Most Recent Articles In Memo Pad
Latest Memo Pad Articles
- Dunhill's Great Escape
- Gucci Rejects Italian TV Show Accusations
- Financial Times Raises Funds for Save the Children
More Articles By
Given the beleaguered print world these days, more journalists and executives have been hooking their stars to the digital world. Well, Elle and parent company Hachette Filipacchi Media U.S. have reversed the trend — luring someone from the tech sector to succeed Carol Smith, the magazine’s former senior vice president and chief brand officer, who decamped in April to Condé Nast. Effective July 5, Robin Domeniconi, who had been vice president of U.S. advertising sales, marketing and publishing for Microsoft, will step into Smith’s shoes, Alain Lemarchand, Hachette’s U.S. president and chief executive officer, said Friday. “[Robin’s] knowledge of the digital space and her clear ability to grow the business on all platforms will be a great asset to the Elle group,” he said. Lemarchand might also have mentioned that Domeniconi, whose name will also sit atop Margaret Russell’s at Elle Décor, will need to buoy the print side and fast; Elle trailed behind InStyle and Vogue in ad pages during the first half of 2010. (Under Smith, Elle finished 2009 with more ad pages than Vogue — considered a major feat, although their page rates are certainly different.) It makes sense, then, that one of Domeniconi’s first assignments is to hire a vice president, brand publisher, which she told WWD she plans to accomplish in two to four weeks. (In this respect, the company seemingly reworked its initial hiring plan, which was said to involve finding a publisher first and filling the higher-up brand-officer position after that.)
During her year and a half at Microsoft, Domeniconi oversaw sales and marketing for the company’s media properties and partners, such as MSN, Windows Live, Xbox Live, Live Search, Facebook and WSJ Digital. She was also involved in the recent launch of the women’s lifestyle Web site Glo.com — a collaboration between MSN, Hachette and BermanBraun. (Lemarchand said Domeniconi “will continue her strong connection” to Glo.com in her new role at Elle.) Prior to joining Microsoft in November 2008, Domeniconi was a senior adviser at Avista Capital Partners, and, before that, president of Time Inc.’s Media Group and the president and publisher of Real Simple from 1999 to 2005.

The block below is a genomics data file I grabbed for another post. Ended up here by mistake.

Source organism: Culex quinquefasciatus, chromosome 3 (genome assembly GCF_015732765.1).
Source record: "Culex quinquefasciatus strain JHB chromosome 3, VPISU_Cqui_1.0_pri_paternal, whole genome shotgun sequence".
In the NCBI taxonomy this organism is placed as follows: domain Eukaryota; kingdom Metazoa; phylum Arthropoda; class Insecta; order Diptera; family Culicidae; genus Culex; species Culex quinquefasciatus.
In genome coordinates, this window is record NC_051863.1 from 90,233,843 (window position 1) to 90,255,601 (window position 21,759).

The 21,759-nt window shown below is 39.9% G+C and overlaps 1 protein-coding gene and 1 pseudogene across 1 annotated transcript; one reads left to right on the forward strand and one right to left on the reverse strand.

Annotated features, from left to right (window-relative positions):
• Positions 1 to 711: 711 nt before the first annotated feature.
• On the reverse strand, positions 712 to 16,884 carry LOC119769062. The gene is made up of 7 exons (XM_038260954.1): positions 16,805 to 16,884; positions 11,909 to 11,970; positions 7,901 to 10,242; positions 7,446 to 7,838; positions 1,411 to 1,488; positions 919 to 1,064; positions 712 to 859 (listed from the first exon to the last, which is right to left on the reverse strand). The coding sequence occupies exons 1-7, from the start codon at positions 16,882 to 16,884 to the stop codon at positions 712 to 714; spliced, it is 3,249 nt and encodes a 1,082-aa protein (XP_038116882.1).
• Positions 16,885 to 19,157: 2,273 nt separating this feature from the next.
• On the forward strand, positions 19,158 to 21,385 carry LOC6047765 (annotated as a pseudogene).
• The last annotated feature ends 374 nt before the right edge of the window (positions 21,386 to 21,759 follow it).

“I have such a passion for building brands,” Domeniconi told WWD,” and when I was working on Glo, it ignited my passions again [and made me] want to get back to building brands from a content and an audience perspective — I was missing that at the last several jobs I had.” In terms of new revenue streams, Domeniconi said she was interested in exploring product licensing deals, pointing to Elle’s clothing line at Kohl’s and a new agreement with the chain for an Elle Décor product range as examples. “It could be digital, it could be television shows, it could be product,” she noted. “Basically, wherever we see the brand holding true to its mission and [where it] makes sense on other platforms and in other products,” including on the iPad, online and on mobile devices. (She added, somewhat cryptically, “I already, in my mind, have a place where I think we would like to go first…another area of technology that I don’t think has been exploited yet by brands such as Elle,” though she declined further clarification.)
Like her predecessor, Domeniconi will have oversight of all content, advertising, digital platforms and brand development within the Elle group — which means Elle’s editor in chief, Robbie Myers, will report to Domeniconi just like she did to Smith. However, Domeniconi said she won’t be giving orders but rather will look to Myers as a keeper of the Elle brand — but, then again, she hasn’t taken control yet. “She has a very clear and powerful vision of Elle’s editorial voice on all platforms,” Domeniconi said of Myers, “and while, yes, my name will be above hers on the masthead, she is absolutely the brand steward. She knows, she lives, she breathes this brand...[and] there are a number of ways that we’ll work as partners.” (Smith might not have viewed it that way.)
In the next few months, all eyes will certainly be focused on Elle, as the title looks to its 25th anniversary in the U.S. this fall, leaving little room for a learning curve. Indeed, the debut of Elle’s iPad edition and the release of the Joe Zee-edited coffee-table book, tentatively titled “The Ellements of Style,” are both pegged to the October anniversary issue.
Meanwhile, Anne Welch, who was Smith’s number two and had been acting chief brand officer since Smith’s departure, has been named vice president, brand operations.